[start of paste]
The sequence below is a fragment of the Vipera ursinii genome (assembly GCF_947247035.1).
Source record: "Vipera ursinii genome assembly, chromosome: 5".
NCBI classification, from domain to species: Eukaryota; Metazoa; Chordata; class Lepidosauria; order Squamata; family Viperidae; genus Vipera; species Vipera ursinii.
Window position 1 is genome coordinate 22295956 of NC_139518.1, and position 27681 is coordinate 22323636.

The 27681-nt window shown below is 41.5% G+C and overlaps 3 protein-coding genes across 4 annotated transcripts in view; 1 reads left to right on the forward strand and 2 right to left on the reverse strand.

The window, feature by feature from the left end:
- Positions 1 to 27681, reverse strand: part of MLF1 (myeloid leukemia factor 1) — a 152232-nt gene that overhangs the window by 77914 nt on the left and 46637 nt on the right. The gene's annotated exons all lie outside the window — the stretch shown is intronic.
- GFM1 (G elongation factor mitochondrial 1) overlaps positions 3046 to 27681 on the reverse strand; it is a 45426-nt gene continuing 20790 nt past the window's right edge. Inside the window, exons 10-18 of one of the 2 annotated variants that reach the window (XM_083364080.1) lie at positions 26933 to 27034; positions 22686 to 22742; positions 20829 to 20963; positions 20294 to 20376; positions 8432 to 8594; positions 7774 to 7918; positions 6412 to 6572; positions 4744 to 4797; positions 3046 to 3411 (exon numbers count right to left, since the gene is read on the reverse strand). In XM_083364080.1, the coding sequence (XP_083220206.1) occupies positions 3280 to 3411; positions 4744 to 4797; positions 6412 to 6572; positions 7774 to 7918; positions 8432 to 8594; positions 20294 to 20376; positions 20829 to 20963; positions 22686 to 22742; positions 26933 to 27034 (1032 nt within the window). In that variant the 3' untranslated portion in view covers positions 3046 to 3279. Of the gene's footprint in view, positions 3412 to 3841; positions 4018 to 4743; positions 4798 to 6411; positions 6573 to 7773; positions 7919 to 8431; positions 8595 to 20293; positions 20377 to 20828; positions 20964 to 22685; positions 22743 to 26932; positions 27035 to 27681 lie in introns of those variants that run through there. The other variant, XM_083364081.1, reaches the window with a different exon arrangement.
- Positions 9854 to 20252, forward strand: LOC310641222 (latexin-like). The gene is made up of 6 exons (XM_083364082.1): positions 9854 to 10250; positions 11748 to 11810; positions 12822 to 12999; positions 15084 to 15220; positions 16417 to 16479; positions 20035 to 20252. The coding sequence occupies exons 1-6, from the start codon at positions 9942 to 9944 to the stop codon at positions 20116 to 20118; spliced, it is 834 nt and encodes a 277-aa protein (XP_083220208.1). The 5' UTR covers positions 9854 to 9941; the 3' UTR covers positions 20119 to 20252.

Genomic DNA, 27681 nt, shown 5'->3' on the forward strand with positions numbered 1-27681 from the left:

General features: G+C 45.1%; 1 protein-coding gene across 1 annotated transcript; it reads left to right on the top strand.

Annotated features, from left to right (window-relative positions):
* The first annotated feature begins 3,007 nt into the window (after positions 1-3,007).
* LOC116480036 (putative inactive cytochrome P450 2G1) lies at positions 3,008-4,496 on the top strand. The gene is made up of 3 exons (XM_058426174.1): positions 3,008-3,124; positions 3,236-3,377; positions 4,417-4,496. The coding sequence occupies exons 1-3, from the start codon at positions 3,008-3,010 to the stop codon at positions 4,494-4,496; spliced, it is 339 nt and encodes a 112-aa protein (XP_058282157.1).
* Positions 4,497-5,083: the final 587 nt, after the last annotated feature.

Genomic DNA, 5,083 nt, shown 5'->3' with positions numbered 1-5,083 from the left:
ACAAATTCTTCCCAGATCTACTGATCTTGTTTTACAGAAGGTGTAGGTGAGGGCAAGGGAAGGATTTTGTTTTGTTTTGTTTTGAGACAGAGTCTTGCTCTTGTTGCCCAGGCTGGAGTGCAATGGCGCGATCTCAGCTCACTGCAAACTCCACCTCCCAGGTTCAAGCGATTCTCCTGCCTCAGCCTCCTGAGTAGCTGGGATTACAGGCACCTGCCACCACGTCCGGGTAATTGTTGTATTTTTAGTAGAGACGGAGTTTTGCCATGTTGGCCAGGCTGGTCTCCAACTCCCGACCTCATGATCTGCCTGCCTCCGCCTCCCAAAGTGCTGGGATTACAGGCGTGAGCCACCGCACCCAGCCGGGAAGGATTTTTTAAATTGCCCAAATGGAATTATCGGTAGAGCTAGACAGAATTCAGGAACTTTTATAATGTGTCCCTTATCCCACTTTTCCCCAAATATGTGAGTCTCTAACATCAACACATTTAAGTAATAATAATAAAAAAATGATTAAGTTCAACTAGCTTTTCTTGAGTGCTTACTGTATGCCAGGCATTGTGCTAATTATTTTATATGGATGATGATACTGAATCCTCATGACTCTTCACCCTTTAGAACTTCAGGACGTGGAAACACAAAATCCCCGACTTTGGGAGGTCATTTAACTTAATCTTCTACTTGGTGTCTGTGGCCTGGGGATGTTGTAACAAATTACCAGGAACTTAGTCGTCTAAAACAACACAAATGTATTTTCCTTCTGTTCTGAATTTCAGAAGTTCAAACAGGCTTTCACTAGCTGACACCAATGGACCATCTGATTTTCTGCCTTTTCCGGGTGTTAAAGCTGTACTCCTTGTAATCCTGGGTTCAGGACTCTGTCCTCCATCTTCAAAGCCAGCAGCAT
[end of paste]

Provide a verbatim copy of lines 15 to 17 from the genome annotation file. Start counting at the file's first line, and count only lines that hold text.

* Positions 4,497-5,083: the final 587 nt, after the last annotated feature.

Genomic DNA, 5,083 nt, shown 5'->3' with positions numbered 1-5,083 from the left:
ACAAATTCTTCCCAGATCTACTGATCTTGTTTTACAGAAGGTGTAGGTGAGGGCAAGGGAAGGATTTTGTTTTGTTTTGTTTTGAGACAGAGTCTTGCTCTTGTTGCCCAGGCTGGAGTGCAATGGCGCGATCTCAGCTCACTGCAAACTCCACCTCCCAGGTTCAAGCGATTCTCCTGCCTCAGCCTCCTGAGTAGCTGGGATTACAGGCACCTGCCACCACGTCCGGGTAATTGTTGTATTTTTAGTAGAGACGGAGTTTTGCCATGTTGGCCAGGCTGGTCTCCAACTCCCGACCTCATGATCTGCCTGCCTCCGCCTCCCAAAGTGCTGGGATTACAGGCGTGAGCCACCGCACCCAGCCGGGAAGGATTTTTTAAATTGCCCAAATGGAATTATCGGTAGAGCTAGACAGAATTCAGGAACTTTTATAATGTGTCCCTTATCCCACTTTTCCCCAAATATGTGAGTCTCTAACATCAACACATTTAAGTAATAATAATAAAAAAATGATTAAGTTCAACTAGCTTTTCTTGAGTGCTTACTGTATGCCAGGCATTGTGCTAATTATTTTATATGGATGATGATACTGAATCCTCATGACTCTTCACCCTTTAGAACTTCAGGACGTGGAAACACAAAATCCCCGACTTTGGGAGGTCATTTAACTTAATCTTCTACTTGGTGTCTGTGGCCTGGGGATGTTGTAACAAATTACCAGGAACTTAGTCGTCTAAAACAACACAAATGTATTTTCCTTCTGTTCTGAATTTCAGAAGTTCAAACAGGCTTTCACTAGCTGACACCAATGGACCATCTGATTTTCTGCCTTTTCCGGGTGTTAAAGCTGTACTCCTTGTAATCCTGGGTTCAGGACTCTGTCCTCCATCTTCAAAGCCAGCAGCAT